In my experience, there are two different types of stuckness.

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Truthy Tuesday: An Artist on Getting Unstuck & Following Her Creative Calling

alena hennessy truthy tuesday

{by guest maven, Alena Hennessy}

Often times in life we get comfortable to our own grooves.

Without even realizing it, years pass, and family, society, personal relationships influence us, often times on sub-conscious levels, and patterns within us are made. Our soul carries these experiences and we allow ourselves to become comfortable in what we know, acting out what life has revealed to us. That is why living an uncommon life, one that asks us to step out of our comfort zone, back into the realm of possibility and true purpose, is both exciting and pretty vulnerable.

It’s an interesting thing I have found about life- as young children we are often never stuck or without that pure zeal and passion for existence. We live in that flow, or moment to moment awareness of the magic that sits right in front of you. So the well of inspiration is rarely dry, and being yourself is not something to strive for, its just what you do.

Remember how that felt? Sure, there was sometimes fear but also, there was pure joy. It’s the process of becoming an adult: responsible, mature, accepted, liked, popular, cool, successful…that gets our minds a little fuzzy, or forgetful of our true nature. The outside world and what others think become incredibly important, and we may forget just what made us tick to begin with.

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Truthy Tuesday: A busy blogger on finding balance & her proverbial pruning shears

truthy tuesday with erin loechner

{By Guest Maven, Erin Loechner}

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editor’s note by Jena: I reached out to the insightful and delightful Erin of Design for Mankind, one of my favorite bloggers, to see if she could write a guest post for us on balance. She responded saying, “I’m wondering if I can submit something I’ve already written? My priority is with my family these days, so I haven’t been putting in a lot of time into guest posting or writing elsewhere…” and she sent a link along to a beautiful post she had recently written on slowing down.

I thought, dang. Not only is this post perfect to share with our readers, but seeing Erin actually walk the walk and define her priorities and make a decision from there was a truly great example of acting from a balanced place. So now, I think she’s even more awesome. And I’m so happy she’s agreed to let us share this post with you here, originally published on Design For Mankind.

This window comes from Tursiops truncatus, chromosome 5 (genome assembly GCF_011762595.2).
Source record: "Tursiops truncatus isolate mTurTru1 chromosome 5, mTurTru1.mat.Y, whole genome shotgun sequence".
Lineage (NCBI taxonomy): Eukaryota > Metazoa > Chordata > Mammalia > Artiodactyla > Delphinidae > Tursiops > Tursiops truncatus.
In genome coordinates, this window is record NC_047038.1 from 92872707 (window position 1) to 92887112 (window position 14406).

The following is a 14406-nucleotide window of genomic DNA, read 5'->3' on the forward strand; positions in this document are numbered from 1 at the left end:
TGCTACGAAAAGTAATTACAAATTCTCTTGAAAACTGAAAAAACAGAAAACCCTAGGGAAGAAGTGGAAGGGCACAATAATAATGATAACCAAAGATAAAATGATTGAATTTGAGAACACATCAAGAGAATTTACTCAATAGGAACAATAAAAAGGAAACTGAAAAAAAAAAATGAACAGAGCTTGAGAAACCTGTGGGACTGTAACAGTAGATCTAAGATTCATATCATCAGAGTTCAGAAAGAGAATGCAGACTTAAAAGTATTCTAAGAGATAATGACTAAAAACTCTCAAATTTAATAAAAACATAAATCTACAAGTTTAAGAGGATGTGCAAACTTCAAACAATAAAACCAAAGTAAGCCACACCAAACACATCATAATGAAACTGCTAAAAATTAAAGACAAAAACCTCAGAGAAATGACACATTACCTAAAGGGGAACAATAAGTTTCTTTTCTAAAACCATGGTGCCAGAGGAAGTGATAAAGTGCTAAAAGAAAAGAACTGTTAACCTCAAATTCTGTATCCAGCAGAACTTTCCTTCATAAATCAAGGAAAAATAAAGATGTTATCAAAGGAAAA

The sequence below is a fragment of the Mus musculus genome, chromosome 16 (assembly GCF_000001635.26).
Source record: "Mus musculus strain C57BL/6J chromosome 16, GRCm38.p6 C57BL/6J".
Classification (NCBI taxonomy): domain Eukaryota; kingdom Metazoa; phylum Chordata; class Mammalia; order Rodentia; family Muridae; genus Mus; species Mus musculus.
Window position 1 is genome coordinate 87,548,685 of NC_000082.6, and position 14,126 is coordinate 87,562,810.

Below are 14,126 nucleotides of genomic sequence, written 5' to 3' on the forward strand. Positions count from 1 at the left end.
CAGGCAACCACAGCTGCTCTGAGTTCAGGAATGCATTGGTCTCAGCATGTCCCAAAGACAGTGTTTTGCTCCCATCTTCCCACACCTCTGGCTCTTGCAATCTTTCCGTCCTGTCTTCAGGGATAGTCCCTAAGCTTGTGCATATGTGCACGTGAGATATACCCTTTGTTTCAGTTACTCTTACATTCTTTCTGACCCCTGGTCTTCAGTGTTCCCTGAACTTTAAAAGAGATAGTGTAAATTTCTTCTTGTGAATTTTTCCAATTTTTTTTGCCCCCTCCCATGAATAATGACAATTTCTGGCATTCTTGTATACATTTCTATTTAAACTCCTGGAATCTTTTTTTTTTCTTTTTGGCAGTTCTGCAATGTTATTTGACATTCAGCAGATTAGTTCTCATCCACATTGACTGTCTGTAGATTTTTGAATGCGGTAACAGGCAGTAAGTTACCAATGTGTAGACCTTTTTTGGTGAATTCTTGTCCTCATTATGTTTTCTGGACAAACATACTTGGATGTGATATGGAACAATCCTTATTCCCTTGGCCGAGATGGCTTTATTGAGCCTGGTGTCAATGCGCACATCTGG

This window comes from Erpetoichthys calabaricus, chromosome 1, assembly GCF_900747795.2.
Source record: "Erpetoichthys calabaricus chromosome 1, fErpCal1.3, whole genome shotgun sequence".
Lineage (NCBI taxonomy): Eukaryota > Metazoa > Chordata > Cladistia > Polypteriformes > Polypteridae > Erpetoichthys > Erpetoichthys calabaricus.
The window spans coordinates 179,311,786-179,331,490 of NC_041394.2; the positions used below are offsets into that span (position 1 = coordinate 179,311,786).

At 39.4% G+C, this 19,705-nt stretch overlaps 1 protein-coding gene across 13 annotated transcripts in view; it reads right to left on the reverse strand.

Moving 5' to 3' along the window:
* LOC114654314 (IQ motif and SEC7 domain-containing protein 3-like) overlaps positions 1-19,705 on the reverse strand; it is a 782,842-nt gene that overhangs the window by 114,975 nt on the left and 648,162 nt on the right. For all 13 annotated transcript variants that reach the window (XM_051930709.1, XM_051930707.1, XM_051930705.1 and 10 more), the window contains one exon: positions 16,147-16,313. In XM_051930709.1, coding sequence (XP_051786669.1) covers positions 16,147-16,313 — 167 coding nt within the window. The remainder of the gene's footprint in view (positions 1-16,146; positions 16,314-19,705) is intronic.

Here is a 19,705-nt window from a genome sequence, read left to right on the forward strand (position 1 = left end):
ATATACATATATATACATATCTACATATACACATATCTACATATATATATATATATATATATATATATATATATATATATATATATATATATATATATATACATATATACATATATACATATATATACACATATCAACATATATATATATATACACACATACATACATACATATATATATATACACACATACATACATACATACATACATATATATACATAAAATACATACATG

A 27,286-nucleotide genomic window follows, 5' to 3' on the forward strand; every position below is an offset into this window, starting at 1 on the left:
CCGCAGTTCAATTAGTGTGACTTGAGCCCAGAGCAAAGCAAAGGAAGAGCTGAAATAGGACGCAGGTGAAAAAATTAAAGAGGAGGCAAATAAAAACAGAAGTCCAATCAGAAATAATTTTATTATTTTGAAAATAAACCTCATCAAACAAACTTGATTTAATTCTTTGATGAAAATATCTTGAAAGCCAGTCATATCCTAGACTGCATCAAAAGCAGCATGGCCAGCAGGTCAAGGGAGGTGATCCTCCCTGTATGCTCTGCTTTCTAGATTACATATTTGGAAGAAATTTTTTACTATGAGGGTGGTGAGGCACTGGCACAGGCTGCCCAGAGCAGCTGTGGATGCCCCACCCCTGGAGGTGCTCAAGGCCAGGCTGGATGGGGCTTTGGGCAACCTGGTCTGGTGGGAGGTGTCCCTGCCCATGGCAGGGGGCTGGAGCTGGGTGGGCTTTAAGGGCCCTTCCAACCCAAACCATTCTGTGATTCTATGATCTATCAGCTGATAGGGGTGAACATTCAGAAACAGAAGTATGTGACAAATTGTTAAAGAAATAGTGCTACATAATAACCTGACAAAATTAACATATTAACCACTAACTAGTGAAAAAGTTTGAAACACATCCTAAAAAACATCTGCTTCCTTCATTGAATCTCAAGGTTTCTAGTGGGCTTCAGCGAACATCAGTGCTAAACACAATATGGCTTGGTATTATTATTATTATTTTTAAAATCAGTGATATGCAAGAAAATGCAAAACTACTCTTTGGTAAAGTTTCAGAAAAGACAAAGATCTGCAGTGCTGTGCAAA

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Whenever I find myself saying, “I don’t have time,” I mentally re-word the phrase into “That’s just not a high priority for me right now.”

Because I have the same 24 hours as you do and your neighbor does and the uncle who took you to your first movie growing up had. But our priorities are different.

My priority right now, this very second, is to maintain a healthy relationship with my husband, care for (and find enjoyment in) the early months of my daughter’s life and end the day feeling fulfilled, restful and at peace. (I have a theory that I, personally, can only juggle three priorities at once, but I know many folks who have plates that overfloweth and feel content in that state. I am not one of those folks.)

What this means is that I often check myself throughout the day to make sure I’m working toward those priorities. When I sit down at my desk to work, I stop and think about what I’m hungry for (not literally, although that answer will likely be some form of cheese). Today, I was hungry to write. To have a conversation with myself that might result in some sort of personal growth. To host a discussion about priorities and timing and work and balance and helping others and all things good and perfect, Amen. And by feeding this hunger, I know I’ll end my day feeling fulfilled (priority #3 for those keeping score at home).